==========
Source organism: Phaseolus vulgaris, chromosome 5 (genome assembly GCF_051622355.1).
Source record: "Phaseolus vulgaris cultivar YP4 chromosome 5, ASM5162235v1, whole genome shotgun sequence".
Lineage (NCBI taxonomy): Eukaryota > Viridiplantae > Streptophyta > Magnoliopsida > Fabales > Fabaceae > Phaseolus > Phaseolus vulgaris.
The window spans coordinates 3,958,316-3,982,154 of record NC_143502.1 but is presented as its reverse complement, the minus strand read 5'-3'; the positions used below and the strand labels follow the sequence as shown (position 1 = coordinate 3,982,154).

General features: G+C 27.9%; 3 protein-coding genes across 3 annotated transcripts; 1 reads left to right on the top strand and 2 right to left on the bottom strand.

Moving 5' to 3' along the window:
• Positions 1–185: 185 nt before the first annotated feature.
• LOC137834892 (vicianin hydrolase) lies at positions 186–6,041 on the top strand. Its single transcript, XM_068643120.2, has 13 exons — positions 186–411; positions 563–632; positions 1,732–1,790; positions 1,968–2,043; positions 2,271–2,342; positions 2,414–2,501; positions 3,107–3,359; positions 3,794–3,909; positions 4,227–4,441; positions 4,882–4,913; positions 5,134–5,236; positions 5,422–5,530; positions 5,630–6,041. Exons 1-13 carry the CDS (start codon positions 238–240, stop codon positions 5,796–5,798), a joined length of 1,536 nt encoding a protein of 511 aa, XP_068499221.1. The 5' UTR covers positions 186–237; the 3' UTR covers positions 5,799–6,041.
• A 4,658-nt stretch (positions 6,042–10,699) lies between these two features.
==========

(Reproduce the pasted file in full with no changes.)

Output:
Source organism: Phaseolus vulgaris, chromosome 5 (genome assembly GCF_051622355.1).
Source record: "Phaseolus vulgaris cultivar YP4 chromosome 5, ASM5162235v1, whole genome shotgun sequence".
Lineage (NCBI taxonomy): Eukaryota > Viridiplantae > Streptophyta > Magnoliopsida > Fabales > Fabaceae > Phaseolus > Phaseolus vulgaris.
The window spans coordinates 3,958,316-3,982,154 of record NC_143502.1 but is presented as its reverse complement, the minus strand read 5'-3'; the positions used below and the strand labels follow the sequence as shown (position 1 = coordinate 3,982,154).

General features: G+C 27.9%; 3 protein-coding genes across 3 annotated transcripts; 1 reads left to right on the top strand and 2 right to left on the bottom strand.

Moving 5' to 3' along the window:
• Positions 1–185: 185 nt before the first annotated feature.
• LOC137834892 (vicianin hydrolase) lies at positions 186–6,041 on the top strand. Its single transcript, XM_068643120.2, has 13 exons — positions 186–411; positions 563–632; positions 1,732–1,790; positions 1,968–2,043; positions 2,271–2,342; positions 2,414–2,501; positions 3,107–3,359; positions 3,794–3,909; positions 4,227–4,441; positions 4,882–4,913; positions 5,134–5,236; positions 5,422–5,530; positions 5,630–6,041. Exons 1-13 carry the CDS (start codon positions 238–240, stop codon positions 5,796–5,798), a joined length of 1,536 nt encoding a protein of 511 aa, XP_068499221.1. The 5' UTR covers positions 186–237; the 3' UTR covers positions 5,799–6,041.
• A 4,658-nt stretch (positions 6,042–10,699) lies between these two features.